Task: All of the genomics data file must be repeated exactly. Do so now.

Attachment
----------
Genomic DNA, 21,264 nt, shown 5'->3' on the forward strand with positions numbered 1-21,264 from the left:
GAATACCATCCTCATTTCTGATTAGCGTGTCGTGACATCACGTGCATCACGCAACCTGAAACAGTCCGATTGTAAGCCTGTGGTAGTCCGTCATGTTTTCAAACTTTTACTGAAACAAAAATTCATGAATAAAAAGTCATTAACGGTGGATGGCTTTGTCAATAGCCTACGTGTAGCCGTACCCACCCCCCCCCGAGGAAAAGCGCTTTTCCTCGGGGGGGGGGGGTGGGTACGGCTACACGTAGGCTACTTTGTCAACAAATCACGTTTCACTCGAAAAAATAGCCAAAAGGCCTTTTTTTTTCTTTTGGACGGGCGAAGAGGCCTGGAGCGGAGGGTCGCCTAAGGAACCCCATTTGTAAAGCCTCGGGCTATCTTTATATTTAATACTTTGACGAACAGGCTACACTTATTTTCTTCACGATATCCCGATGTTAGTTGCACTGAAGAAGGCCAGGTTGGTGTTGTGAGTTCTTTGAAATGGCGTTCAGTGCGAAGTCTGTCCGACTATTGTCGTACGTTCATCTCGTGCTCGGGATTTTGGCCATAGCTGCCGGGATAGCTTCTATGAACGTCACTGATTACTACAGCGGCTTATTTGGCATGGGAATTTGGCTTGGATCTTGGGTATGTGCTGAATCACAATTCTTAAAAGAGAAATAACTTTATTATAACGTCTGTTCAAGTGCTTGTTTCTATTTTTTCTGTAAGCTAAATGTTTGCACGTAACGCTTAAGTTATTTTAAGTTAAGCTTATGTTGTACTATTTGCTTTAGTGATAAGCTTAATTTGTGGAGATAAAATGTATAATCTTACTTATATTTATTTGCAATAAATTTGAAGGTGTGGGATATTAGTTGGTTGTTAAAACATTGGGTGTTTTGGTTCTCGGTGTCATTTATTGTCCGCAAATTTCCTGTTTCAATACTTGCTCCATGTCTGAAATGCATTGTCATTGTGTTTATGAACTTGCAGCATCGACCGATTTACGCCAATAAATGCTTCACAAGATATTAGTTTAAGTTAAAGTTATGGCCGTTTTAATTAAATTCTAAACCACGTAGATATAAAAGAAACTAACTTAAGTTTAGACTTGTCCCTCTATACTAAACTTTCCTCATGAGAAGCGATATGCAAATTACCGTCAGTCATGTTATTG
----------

Genomic DNA, 21,264 nt, shown 5'->3' on the forward strand with positions numbered 1-21,264 from the left:
GAATACCATCCTCATTTCTGATTAGCGTGTCGTGACATCACGTGCATCACGCAACCTGAAACAGTCCGATTGTAAGCCTGTGGTAGTCCGTCATGTTTTCAAACTTTTACTGAAACAAAAATTCATGAATAAAAAGTCATTAACGGTGGATGGCTTTGTCAATAGCCTACGTGTAGCCGTACCCACCCCCCCCCGAGGAAAAGCGCTTTTCCTCGGGGGGGGGGGGTGGGTACGGCTACACGTAGGCTACTTTGTCAACAAATCACGTTTCACTCGAAAAAATAGCCAAAAGGCCTTTTTTTTTCTTTTGGACGGGCGAAGAGGCCTGGAGCGGAGGGTCGCCTAAGGAACCCCATTTGTAAAGCCTCGGGCTATCTTTATATTTAATACTTTGACGAACAGGCTACACTTATTTTCTTCACGATATCCCGATGTTAGTTGCACTGAAGAAGGCCAGGTTGGTGTTGTGAGTTCTTTGAAATGGCGTTCAGTGCGAAGTCTGTCCGACTATTGTCGTACGTTCATCTCGTGCTCGGGATTTTGGCCATAGCTGCCGGGATAGCTTCTATGAACGTCACTGATTACTACAGCGGCTTATTTGGCATGGGAATTTGGCTTGGATCTTGGGTATGTGCTGAATCACAATTCTTAAAAGAGAAATAACTTTATTATAACGTCTGTTCAAGTGCTTGTTTCTATTTTTTCTGTAAGCTAAATGTTTGCACGTAACGCTTAAGTTATTTTAAGTTAAGCTTATGTTGTACTATTTGCTTTAGTGATAAGCTTAATTTGTGGAGATAAAATGTATAATCTTACTTATATTTATTTGCAATAAATTTGAAGGTGTGGGATATTAGTTGGTTGTTAAAACATTGGGTGTTTTGGTTCTCGGTGTCATTTATTGTCCGCAAATTTCCTGTTTCAATACTTGCTCCATGTCTGAAATGCATTGTCATTGTGTTTATGAACTTGCAGCATCGACCGATTTACGCCAATAAATGCTTCACAAGATATTAGTTTAAGTTAAAGTTATGGCCGTTTTAATTAAATTCTAAACCACGTAGATATAAAAGAAACTAACTTAAGTTTAGACTTGTCCCTCTATACTAAACTTTCCTCATGAGAAGCGATATGCAAATTACCGTCAGTCATGTTATTG